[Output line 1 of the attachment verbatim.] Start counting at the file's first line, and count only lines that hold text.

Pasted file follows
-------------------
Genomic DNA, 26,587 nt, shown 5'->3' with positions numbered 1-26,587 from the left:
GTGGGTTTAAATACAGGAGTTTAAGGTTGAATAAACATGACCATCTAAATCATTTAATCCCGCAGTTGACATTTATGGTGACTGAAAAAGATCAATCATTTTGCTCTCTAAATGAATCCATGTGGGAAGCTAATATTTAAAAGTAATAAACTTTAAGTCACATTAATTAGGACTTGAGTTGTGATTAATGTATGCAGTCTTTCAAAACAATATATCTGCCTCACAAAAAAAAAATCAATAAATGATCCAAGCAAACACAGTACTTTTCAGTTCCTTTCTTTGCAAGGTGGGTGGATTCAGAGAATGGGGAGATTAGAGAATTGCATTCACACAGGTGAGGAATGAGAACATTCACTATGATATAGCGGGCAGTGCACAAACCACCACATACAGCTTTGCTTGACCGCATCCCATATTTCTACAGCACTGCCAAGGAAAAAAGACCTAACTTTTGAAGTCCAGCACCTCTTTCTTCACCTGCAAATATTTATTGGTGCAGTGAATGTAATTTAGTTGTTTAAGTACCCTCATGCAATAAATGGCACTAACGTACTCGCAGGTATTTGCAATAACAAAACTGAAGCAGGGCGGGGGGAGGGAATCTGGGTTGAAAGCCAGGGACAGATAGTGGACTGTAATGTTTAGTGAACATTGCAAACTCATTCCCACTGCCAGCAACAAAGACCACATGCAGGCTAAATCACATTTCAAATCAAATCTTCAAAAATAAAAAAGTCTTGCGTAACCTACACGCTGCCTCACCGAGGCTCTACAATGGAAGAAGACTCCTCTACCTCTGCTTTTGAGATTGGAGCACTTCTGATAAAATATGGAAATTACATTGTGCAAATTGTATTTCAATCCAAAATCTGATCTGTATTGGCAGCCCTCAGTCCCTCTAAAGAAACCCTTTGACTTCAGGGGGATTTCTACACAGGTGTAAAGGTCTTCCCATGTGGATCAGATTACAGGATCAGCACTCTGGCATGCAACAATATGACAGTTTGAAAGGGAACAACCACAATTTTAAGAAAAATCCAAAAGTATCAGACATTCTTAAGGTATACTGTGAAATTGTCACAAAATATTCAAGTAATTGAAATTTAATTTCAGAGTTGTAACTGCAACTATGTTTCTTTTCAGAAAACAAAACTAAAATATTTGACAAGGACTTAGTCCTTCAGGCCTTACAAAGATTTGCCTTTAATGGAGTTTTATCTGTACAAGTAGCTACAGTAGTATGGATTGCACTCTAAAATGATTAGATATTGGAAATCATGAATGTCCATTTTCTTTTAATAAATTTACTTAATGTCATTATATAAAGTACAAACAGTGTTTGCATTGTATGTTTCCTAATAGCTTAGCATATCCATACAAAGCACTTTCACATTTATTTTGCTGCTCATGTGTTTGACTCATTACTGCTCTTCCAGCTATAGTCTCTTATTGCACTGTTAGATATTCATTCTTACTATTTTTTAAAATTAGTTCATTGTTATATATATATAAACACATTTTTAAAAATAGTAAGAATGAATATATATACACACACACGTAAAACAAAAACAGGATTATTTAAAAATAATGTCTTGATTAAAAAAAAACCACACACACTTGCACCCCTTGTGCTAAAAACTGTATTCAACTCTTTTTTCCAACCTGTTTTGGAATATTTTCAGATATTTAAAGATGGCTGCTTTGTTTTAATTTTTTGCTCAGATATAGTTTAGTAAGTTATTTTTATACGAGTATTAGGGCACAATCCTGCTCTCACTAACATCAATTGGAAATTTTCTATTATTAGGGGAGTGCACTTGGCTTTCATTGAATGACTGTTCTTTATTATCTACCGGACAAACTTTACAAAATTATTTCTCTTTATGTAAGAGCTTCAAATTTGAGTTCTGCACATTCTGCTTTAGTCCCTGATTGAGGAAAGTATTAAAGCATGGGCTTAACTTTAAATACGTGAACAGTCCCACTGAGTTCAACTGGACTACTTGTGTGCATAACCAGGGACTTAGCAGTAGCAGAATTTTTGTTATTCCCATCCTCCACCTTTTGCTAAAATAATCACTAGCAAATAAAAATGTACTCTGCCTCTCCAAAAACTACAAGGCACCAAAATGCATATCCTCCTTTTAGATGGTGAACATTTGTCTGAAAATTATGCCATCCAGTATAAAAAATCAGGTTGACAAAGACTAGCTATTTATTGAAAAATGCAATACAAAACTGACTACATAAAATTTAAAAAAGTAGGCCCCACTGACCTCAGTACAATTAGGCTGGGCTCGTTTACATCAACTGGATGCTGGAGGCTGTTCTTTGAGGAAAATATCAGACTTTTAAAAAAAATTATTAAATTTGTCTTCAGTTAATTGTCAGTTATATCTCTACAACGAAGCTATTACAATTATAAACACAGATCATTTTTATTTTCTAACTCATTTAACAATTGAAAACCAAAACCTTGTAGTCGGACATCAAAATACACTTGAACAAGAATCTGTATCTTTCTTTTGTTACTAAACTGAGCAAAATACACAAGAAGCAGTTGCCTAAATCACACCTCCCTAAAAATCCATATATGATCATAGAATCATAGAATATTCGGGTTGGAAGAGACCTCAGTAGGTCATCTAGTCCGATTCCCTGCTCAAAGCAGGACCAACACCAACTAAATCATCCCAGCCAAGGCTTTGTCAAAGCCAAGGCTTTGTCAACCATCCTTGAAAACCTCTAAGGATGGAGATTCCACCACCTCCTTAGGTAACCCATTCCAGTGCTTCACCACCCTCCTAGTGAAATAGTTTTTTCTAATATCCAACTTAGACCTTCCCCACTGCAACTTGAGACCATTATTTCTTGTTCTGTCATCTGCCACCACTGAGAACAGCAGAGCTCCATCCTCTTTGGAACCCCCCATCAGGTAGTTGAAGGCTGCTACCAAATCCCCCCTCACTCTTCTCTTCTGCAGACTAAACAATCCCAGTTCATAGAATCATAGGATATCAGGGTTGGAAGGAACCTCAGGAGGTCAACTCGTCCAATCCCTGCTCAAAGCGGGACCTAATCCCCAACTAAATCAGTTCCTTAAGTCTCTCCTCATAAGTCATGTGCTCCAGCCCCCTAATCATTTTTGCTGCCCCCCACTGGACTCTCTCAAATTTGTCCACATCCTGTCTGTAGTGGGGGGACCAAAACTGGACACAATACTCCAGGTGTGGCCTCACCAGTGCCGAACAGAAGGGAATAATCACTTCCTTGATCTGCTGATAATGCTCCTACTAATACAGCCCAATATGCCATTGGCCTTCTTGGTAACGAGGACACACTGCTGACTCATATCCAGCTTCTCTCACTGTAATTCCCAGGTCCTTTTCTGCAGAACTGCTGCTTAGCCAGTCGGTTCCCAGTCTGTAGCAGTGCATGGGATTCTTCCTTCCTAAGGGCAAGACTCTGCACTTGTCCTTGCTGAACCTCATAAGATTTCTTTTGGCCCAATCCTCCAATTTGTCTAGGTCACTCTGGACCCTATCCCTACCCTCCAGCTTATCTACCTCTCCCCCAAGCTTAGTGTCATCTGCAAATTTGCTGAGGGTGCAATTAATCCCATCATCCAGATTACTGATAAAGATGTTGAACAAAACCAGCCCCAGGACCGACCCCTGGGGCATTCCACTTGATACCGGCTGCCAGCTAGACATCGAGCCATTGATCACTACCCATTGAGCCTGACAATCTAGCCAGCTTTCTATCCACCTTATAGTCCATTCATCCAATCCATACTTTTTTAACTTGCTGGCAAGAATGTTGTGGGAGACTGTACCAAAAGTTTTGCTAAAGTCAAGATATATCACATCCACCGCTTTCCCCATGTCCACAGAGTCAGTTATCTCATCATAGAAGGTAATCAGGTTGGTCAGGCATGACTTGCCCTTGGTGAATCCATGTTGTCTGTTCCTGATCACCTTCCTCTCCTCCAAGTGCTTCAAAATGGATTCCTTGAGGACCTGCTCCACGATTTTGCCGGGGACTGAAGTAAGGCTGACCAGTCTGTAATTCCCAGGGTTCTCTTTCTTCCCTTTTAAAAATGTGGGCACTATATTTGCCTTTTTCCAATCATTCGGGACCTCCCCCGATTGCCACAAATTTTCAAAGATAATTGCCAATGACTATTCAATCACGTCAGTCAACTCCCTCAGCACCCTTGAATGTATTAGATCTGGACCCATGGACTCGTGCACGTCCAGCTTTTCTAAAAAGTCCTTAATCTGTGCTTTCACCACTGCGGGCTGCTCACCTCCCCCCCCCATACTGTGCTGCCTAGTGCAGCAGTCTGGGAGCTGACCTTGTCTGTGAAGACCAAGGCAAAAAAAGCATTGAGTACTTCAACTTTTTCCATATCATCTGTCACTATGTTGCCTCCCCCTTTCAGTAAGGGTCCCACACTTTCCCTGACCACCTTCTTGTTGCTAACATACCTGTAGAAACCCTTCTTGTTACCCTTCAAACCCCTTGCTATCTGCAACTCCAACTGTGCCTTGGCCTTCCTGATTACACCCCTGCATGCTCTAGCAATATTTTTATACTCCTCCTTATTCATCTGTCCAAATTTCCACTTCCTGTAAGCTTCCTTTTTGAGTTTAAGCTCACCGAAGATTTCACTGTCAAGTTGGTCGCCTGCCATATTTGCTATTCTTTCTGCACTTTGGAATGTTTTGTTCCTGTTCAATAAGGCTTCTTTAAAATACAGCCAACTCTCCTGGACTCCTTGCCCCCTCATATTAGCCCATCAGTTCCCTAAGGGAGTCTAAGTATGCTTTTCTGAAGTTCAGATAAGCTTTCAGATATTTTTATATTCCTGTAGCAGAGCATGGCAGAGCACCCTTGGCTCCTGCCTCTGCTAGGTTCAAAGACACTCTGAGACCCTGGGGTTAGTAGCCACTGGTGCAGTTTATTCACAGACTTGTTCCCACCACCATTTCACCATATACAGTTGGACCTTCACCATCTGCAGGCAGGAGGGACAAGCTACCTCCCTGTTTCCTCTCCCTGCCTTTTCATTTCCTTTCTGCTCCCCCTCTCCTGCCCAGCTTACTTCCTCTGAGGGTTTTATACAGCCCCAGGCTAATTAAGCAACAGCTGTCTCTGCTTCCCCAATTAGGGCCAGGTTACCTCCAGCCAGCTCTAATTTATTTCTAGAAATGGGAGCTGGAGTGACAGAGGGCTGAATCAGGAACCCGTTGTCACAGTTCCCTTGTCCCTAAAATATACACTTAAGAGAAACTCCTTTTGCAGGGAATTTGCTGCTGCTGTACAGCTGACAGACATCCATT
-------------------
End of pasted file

Genomic DNA, 26,587 nt, shown 5'->3' with positions numbered 1-26,587 from the left: